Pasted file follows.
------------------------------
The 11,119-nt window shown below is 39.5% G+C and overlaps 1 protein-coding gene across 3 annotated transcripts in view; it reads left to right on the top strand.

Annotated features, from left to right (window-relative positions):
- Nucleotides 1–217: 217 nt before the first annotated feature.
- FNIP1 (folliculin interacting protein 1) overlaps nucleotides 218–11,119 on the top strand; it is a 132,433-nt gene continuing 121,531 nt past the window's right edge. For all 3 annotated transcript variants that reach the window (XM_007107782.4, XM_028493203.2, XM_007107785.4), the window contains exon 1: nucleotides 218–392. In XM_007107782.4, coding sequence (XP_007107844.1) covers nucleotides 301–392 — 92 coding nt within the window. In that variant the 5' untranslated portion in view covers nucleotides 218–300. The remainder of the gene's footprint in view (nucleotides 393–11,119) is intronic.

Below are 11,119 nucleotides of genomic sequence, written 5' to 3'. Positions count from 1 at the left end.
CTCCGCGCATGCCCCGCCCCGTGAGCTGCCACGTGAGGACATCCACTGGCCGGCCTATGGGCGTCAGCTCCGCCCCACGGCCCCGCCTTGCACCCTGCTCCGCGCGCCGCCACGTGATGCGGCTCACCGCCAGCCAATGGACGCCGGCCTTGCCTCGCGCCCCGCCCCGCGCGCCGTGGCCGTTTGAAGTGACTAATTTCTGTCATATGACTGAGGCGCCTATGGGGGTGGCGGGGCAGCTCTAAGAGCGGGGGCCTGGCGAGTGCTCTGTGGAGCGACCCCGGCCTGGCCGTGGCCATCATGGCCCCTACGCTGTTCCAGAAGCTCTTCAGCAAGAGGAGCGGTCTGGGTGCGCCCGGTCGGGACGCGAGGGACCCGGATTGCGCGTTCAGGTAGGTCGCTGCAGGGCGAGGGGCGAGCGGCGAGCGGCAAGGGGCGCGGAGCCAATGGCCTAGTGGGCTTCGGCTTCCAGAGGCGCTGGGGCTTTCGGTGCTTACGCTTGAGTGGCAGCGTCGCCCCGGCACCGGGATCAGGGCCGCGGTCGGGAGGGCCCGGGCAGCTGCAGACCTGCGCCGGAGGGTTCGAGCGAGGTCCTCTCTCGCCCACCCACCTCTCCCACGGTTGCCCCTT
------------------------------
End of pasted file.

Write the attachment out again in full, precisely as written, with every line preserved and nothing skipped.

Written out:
The 11,119-nt window shown below is 39.5% G+C and overlaps 1 protein-coding gene across 3 annotated transcripts in view; it reads left to right on the top strand.

Annotated features, from left to right (window-relative positions):
- Nucleotides 1–217: 217 nt before the first annotated feature.
- FNIP1 (folliculin interacting protein 1) overlaps nucleotides 218–11,119 on the top strand; it is a 132,433-nt gene continuing 121,531 nt past the window's right edge. For all 3 annotated transcript variants that reach the window (XM_007107782.4, XM_028493203.2, XM_007107785.4), the window contains exon 1: nucleotides 218–392. In XM_007107782.4, coding sequence (XP_007107844.1) covers nucleotides 301–392 — 92 coding nt within the window. In that variant the 5' untranslated portion in view covers nucleotides 218–300. The remainder of the gene's footprint in view (nucleotides 393–11,119) is intronic.

Below are 11,119 nucleotides of genomic sequence, written 5' to 3'. Positions count from 1 at the left end.
CTCCGCGCATGCCCCGCCCCGTGAGCTGCCACGTGAGGACATCCACTGGCCGGCCTATGGGCGTCAGCTCCGCCCCACGGCCCCGCCTTGCACCCTGCTCCGCGCGCCGCCACGTGATGCGGCTCACCGCCAGCCAATGGACGCCGGCCTTGCCTCGCGCCCCGCCCCGCGCGCCGTGGCCGTTTGAAGTGACTAATTTCTGTCATATGACTGAGGCGCCTATGGGGGTGGCGGGGCAGCTCTAAGAGCGGGGGCCTGGCGAGTGCTCTGTGGAGCGACCCCGGCCTGGCCGTGGCCATCATGGCCCCTACGCTGTTCCAGAAGCTCTTCAGCAAGAGGAGCGGTCTGGGTGCGCCCGGTCGGGACGCGAGGGACCCGGATTGCGCGTTCAGGTAGGTCGCTGCAGGGCGAGGGGCGAGCGGCGAGCGGCAAGGGGCGCGGAGCCAATGGCCTAGTGGGCTTCGGCTTCCAGAGGCGCTGGGGCTTTCGGTGCTTACGCTTGAGTGGCAGCGTCGCCCCGGCACCGGGATCAGGGCCGCGGTCGGGAGGGCCCGGGCAGCTGCAGACCTGCGCCGGAGGGTTCGAGCGAGGTCCTCTCTCGCCCACCCACCTCTCCCACGGTTGCCCCTT